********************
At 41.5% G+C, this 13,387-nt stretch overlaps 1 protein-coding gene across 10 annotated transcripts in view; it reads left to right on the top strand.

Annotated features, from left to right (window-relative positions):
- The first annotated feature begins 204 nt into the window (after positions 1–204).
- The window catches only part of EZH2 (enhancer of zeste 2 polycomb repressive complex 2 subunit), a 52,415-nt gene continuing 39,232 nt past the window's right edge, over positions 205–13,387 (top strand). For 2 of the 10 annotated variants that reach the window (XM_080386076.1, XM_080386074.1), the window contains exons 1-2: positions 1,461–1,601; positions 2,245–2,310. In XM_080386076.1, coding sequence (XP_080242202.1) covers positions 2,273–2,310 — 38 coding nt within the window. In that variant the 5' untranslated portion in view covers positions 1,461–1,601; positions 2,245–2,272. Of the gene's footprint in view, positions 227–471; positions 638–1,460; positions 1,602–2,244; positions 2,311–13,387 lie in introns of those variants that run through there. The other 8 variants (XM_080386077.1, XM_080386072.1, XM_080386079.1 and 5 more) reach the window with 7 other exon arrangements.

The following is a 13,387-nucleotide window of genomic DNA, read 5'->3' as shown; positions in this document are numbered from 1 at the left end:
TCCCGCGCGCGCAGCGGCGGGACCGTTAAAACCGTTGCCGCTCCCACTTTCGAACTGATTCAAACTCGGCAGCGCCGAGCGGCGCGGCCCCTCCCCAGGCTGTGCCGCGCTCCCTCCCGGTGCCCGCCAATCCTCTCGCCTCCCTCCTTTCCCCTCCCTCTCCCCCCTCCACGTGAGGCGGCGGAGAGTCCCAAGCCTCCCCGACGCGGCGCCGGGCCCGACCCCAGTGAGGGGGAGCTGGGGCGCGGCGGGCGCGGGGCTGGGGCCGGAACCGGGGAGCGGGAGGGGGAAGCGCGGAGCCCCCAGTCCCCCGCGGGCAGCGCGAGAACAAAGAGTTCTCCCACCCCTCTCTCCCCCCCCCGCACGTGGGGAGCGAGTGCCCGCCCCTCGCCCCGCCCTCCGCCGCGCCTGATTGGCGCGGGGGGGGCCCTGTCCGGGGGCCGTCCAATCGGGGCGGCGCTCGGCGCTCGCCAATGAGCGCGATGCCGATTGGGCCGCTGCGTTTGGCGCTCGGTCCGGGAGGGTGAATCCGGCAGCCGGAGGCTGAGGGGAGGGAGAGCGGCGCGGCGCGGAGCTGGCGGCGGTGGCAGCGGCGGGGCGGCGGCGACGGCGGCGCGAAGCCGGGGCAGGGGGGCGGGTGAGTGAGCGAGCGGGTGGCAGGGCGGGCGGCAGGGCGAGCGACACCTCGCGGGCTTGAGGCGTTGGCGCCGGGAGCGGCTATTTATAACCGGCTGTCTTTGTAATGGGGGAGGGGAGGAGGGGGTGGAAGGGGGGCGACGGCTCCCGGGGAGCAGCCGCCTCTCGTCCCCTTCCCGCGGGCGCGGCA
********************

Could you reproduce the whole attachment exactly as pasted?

At 41.5% G+C, this 13,387-nt stretch overlaps 1 protein-coding gene across 10 annotated transcripts in view; it reads left to right on the top strand.

Annotated features, from left to right (window-relative positions):
- The first annotated feature begins 204 nt into the window (after positions 1–204).
- The window catches only part of EZH2 (enhancer of zeste 2 polycomb repressive complex 2 subunit), a 52,415-nt gene continuing 39,232 nt past the window's right edge, over positions 205–13,387 (top strand). For 2 of the 10 annotated variants that reach the window (XM_080386076.1, XM_080386074.1), the window contains exons 1-2: positions 1,461–1,601; positions 2,245–2,310. In XM_080386076.1, coding sequence (XP_080242202.1) covers positions 2,273–2,310 — 38 coding nt within the window. In that variant the 5' untranslated portion in view covers positions 1,461–1,601; positions 2,245–2,272. Of the gene's footprint in view, positions 227–471; positions 638–1,460; positions 1,602–2,244; positions 2,311–13,387 lie in introns of those variants that run through there. The other 8 variants (XM_080386077.1, XM_080386072.1, XM_080386079.1 and 5 more) reach the window with 7 other exon arrangements.

The following is a 13,387-nucleotide window of genomic DNA, read 5'->3' as shown; positions in this document are numbered from 1 at the left end:
TCCCGCGCGCGCAGCGGCGGGACCGTTAAAACCGTTGCCGCTCCCACTTTCGAACTGATTCAAACTCGGCAGCGCCGAGCGGCGCGGCCCCTCCCCAGGCTGTGCCGCGCTCCCTCCCGGTGCCCGCCAATCCTCTCGCCTCCCTCCTTTCCCCTCCCTCTCCCCCCTCCACGTGAGGCGGCGGAGAGTCCCAAGCCTCCCCGACGCGGCGCCGGGCCCGACCCCAGTGAGGGGGAGCTGGGGCGCGGCGGGCGCGGGGCTGGGGCCGGAACCGGGGAGCGGGAGGGGGAAGCGCGGAGCCCCCAGTCCCCCGCGGGCAGCGCGAGAACAAAGAGTTCTCCCACCCCTCTCTCCCCCCCCCGCACGTGGGGAGCGAGTGCCCGCCCCTCGCCCCGCCCTCCGCCGCGCCTGATTGGCGCGGGGGGGGCCCTGTCCGGGGGCCGTCCAATCGGGGCGGCGCTCGGCGCTCGCCAATGAGCGCGATGCCGATTGGGCCGCTGCGTTTGGCGCTCGGTCCGGGAGGGTGAATCCGGCAGCCGGAGGCTGAGGGGAGGGAGAGCGGCGCGGCGCGGAGCTGGCGGCGGTGGCAGCGGCGGGGCGGCGGCGACGGCGGCGCGAAGCCGGGGCAGGGGGGCGGGTGAGTGAGCGAGCGGGTGGCAGGGCGGGCGGCAGGGCGAGCGACACCTCGCGGGCTTGAGGCGTTGGCGCCGGGAGCGGCTATTTATAACCGGCTGTCTTTGTAATGGGGGAGGGGAGGAGGGGGTGGAAGGGGGGCGACGGCTCCCGGGGAGCAGCCGCCTCTCGTCCCCTTCCCGCGGGCGCGGCA